Just Ask Jack — The Need for Speed?

Ben C. sent in the following question:

“I have a 2003 Giant Boulder SE I converted to a commuter bike by slapping on some 26 x 1.6 slick continentals. I have also made a rear bike rack for my luggage.

Anyhow, my problem is that I would like to get more speed out of it. When I leave for work, I go down the hill and coast around 25mph. If I really try, I hit 36mph but I run out of gears and am pedaling very fast. I have to climb the same hill on the way home. My bike is a 21 speed. 3 rings on the crank and 7 on the cassette. I do have a granny gear. I used to mountain bike with RL.

What can I do to increase my speed without sacrificing my ability to ride uphill? I ride 9 miles one way and takes me about 35-40minutes. If I get lots of green light, then it takes me about 30 to 35 minutes. My goal is to be able to shorten my ride to 25 to 30 minutes.”

Here is the bike in question:
Check out that rack!

This bike was featured on our site a while back, and is also featured on PVC Plans.

Anyhow, there are a few things you could do to wring out more speed from your commuter bike. There are some fairly cheap methods, and others that may require a bit more money.

First, the cheap method: find some narrower tires. 26″ x 1.6″ tires are nice and cushy, but they’re just too porky for road use. If you can, find some 1″ or 1.25″ tires and decrease your rolling resistance. An additional benefit of narrower tires is that they tend to be able to hold a higher pressure, allowing you to really pump those tires until they’re hard — thus reducing rolling resistance even more (with the sacrifice of a little comfort).

Second, let’s play with the gearing: after talking with Ben, I learned that he is running a 14-34 7 speed cassette with a triple mountain crank (46T-34T-23T). He also indicated that the cassette’s freehub is slipping — a PERFECT time for an upgrade! I asked Ben about his gearing uses, and he mentioned that he rarely uses the little ring up front. There are several methods to changing up the gearing on this bike. The first could be as simple as finding a bigger big ring…perhaps a 49 or 50 tooth ring for the outermost position. Alternatively, since the little inner ring isn’t used so much, switching to a double like a compact road crankset might make sense. Traditionally, compact road doubles come with a 50T outer and a 36T inner. This kills two birds with one stone — a bigger gear for mashing at high speed, and a smaller ring for hillclimbing.

compact road double

Now, there are also several methods to tinkering with the gearing in back. Since the freehub has gone bad, might as well buy an 8-speed model…it will bolt right onto that existing hub with no other modification. Then, you can choose from a wide variety of pre-made cassettes with 11 or 12 tooth first-position cogs going up to 32 or 34 tooth 8th-position cogs. This will also give a bit more speed on the low end and still leave plenty of ratios for climbing hills. My favorite is to create a “custom” cassette by grinding/punching out the rivets that hold a cassette together and rearranging the stack with cogs of my own choosing…you might even be able to salvage a couple used cassettes from your LBS so that you’ve got plenty of cogs to select from.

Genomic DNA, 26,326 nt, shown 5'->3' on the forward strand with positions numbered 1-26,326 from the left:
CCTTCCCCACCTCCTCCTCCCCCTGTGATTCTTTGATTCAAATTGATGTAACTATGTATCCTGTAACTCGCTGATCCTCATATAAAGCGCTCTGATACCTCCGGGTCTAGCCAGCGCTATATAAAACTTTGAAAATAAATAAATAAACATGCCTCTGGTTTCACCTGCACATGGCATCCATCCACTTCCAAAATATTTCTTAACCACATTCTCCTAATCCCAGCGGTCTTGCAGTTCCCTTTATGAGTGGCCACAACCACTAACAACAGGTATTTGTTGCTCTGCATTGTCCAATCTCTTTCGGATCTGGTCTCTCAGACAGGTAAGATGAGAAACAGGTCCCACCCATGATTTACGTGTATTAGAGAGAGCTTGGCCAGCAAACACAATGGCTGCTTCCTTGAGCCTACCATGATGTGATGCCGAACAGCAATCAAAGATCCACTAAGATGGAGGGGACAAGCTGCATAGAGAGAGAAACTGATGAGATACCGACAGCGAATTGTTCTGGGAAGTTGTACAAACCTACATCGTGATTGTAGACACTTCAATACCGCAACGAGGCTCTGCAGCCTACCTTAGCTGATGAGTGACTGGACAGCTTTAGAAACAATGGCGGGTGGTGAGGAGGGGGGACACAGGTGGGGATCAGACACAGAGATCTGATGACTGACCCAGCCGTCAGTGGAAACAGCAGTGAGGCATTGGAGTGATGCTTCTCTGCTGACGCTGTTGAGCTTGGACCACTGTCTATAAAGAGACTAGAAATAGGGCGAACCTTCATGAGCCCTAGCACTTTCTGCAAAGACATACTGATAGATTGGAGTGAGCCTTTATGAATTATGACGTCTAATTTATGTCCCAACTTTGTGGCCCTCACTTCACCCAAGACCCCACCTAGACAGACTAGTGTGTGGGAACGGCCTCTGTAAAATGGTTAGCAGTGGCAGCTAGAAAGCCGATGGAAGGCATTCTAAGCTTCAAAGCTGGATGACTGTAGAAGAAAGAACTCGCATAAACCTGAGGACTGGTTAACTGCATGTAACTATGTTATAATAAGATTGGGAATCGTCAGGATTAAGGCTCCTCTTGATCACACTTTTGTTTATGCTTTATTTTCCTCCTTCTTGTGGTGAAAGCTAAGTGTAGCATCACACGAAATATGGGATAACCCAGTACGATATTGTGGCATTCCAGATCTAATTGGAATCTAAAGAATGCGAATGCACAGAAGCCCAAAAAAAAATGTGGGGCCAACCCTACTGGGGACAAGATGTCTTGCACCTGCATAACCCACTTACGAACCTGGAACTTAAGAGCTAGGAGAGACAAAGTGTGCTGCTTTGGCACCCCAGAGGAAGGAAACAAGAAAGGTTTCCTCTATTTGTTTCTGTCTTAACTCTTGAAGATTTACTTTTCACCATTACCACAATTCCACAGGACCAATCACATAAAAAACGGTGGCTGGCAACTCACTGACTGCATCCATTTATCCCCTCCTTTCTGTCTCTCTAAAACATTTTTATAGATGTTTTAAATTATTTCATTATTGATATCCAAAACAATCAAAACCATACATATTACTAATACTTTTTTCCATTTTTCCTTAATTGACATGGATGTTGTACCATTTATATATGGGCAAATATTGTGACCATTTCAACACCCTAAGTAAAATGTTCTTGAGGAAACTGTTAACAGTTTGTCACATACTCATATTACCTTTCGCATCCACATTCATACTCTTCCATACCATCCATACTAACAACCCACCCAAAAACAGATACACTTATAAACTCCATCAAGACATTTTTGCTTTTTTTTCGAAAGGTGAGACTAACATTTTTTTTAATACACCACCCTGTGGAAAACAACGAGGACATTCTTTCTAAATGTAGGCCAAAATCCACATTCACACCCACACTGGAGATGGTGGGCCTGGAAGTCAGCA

The only drawback to upping the cog count in back is that you’ll also have to find another shifter. In this case, Ben is using a 7-speed thumb shifter. I’m not sure if it can be switched to friction-mode…if so, a 7 speed thumb shifter should be able to handle 8 cogs in back. If not, an alternative shift controller might be needed — and there are plenty available like twist shifters, trigger shifters and others.

Playing with your gearing can be fun — there’s no reason why you shouldn’t be able to get some more speed out of your rig and still have gear ratios available for climbing. If you’re interested in tackling something like this, visualizing the gearing choices and ratios on paper can be a good start. Sheldon Brown has an easy-to-use calculator on his site — just plug in the tooth counts front and rear and hit the “calculate” button! Ben, thanks for sending in your question…good luck and have fun out there!

Have a cycling-related question? Just Ask Jack! Click on the link in the right-hand column to send me your questions.


  1. RL Policar

    Unfortunately Ben’s bike has a lower end crank set in which the chain rings are riveted to the arms.Any suggestions?

  2. Moe

    Sell the MTB and get a road bike…

  3. Ghost Rider

    The other mods would still work. If there were a 11 or 12 tooth cog in back, that would make things a lot speedier. Switching cranks to a road double is always an option, too, and might not be all that expensive.

    Or, you could scrap the whole thing, blow your budget completely and go for a new road bike… 😉

  4. Steven Nordstrom

    I agree with Moe. Get a road bike. Weighed down with a change of clothes, a lunch, and bike repair supplies (and maybe a book or two), you’re not going to make 9 miles in 25 minutes. I ride 8 miles each way each day on a road bike with lots of hills, average speed 20-22 mph, and it takes me 23-25 minutes. I shudder to think of how slow I would be with a MTB 🙂

  5. Quinn

    Last year I started commuting on my Sorrento and found that I too wanted a little more out of the bike, it had a stock 42-??-?? Triple, and they ended up installing a Shimano 105 triple, converted to a 50-39 double, with the stock 11-30 rear and a pair of Serfas Drifters, 1.5″, but with their Flat Protection System, I rode the bike 1700 miles without a flat

  6. Moe

    Here’s another suggestion: Add time trial bars, get a skinsuit and a TT helmet, mimic Levi Leipheimer’s banned aero position and don’t forget your EPO. I bet you can ride your commute in 10 minutes!!!

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